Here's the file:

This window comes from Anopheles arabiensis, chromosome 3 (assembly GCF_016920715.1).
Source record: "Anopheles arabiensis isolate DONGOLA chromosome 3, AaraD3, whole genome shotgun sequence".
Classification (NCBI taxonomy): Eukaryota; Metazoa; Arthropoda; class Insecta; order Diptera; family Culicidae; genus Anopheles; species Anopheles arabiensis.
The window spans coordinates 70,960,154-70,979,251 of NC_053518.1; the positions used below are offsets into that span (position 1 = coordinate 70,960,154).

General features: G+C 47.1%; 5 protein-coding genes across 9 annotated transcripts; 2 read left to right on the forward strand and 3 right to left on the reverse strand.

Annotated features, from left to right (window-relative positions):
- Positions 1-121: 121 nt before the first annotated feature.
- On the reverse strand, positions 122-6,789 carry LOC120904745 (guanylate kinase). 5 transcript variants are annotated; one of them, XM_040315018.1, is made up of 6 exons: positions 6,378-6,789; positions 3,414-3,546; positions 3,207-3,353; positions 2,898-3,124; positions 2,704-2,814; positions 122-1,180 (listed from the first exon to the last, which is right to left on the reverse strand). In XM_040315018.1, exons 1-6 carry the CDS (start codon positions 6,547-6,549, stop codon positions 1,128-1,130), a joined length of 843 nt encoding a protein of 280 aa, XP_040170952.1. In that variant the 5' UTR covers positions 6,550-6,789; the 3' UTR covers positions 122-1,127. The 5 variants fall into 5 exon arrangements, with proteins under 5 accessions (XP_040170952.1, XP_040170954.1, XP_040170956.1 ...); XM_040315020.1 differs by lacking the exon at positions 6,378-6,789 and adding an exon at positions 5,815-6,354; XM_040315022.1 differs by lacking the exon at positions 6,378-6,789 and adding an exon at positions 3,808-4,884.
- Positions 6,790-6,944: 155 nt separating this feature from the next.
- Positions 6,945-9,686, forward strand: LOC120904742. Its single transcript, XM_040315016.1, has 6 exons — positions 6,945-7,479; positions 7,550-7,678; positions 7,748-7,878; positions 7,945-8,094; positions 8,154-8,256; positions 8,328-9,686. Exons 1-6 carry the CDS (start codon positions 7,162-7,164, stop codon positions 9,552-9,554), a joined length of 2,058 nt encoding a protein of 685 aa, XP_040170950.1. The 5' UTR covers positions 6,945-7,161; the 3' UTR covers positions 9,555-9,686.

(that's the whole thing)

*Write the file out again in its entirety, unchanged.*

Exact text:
This window comes from Anopheles arabiensis, chromosome 3 (assembly GCF_016920715.1).
Source record: "Anopheles arabiensis isolate DONGOLA chromosome 3, AaraD3, whole genome shotgun sequence".
Classification (NCBI taxonomy): Eukaryota; Metazoa; Arthropoda; class Insecta; order Diptera; family Culicidae; genus Anopheles; species Anopheles arabiensis.
The window spans coordinates 70,960,154-70,979,251 of NC_053518.1; the positions used below are offsets into that span (position 1 = coordinate 70,960,154).

General features: G+C 47.1%; 5 protein-coding genes across 9 annotated transcripts; 2 read left to right on the forward strand and 3 right to left on the reverse strand.

Annotated features, from left to right (window-relative positions):
- Positions 1-121: 121 nt before the first annotated feature.
- On the reverse strand, positions 122-6,789 carry LOC120904745 (guanylate kinase). 5 transcript variants are annotated; one of them, XM_040315018.1, is made up of 6 exons: positions 6,378-6,789; positions 3,414-3,546; positions 3,207-3,353; positions 2,898-3,124; positions 2,704-2,814; positions 122-1,180 (listed from the first exon to the last, which is right to left on the reverse strand). In XM_040315018.1, exons 1-6 carry the CDS (start codon positions 6,547-6,549, stop codon positions 1,128-1,130), a joined length of 843 nt encoding a protein of 280 aa, XP_040170952.1. In that variant the 5' UTR covers positions 6,550-6,789; the 3' UTR covers positions 122-1,127. The 5 variants fall into 5 exon arrangements, with proteins under 5 accessions (XP_040170952.1, XP_040170954.1, XP_040170956.1 ...); XM_040315020.1 differs by lacking the exon at positions 6,378-6,789 and adding an exon at positions 5,815-6,354; XM_040315022.1 differs by lacking the exon at positions 6,378-6,789 and adding an exon at positions 3,808-4,884.
- Positions 6,790-6,944: 155 nt separating this feature from the next.
- Positions 6,945-9,686, forward strand: LOC120904742. Its single transcript, XM_040315016.1, has 6 exons — positions 6,945-7,479; positions 7,550-7,678; positions 7,748-7,878; positions 7,945-8,094; positions 8,154-8,256; positions 8,328-9,686. Exons 1-6 carry the CDS (start codon positions 7,162-7,164, stop codon positions 9,552-9,554), a joined length of 2,058 nt encoding a protein of 685 aa, XP_040170950.1. The 5' UTR covers positions 6,945-7,161; the 3' UTR covers positions 9,555-9,686.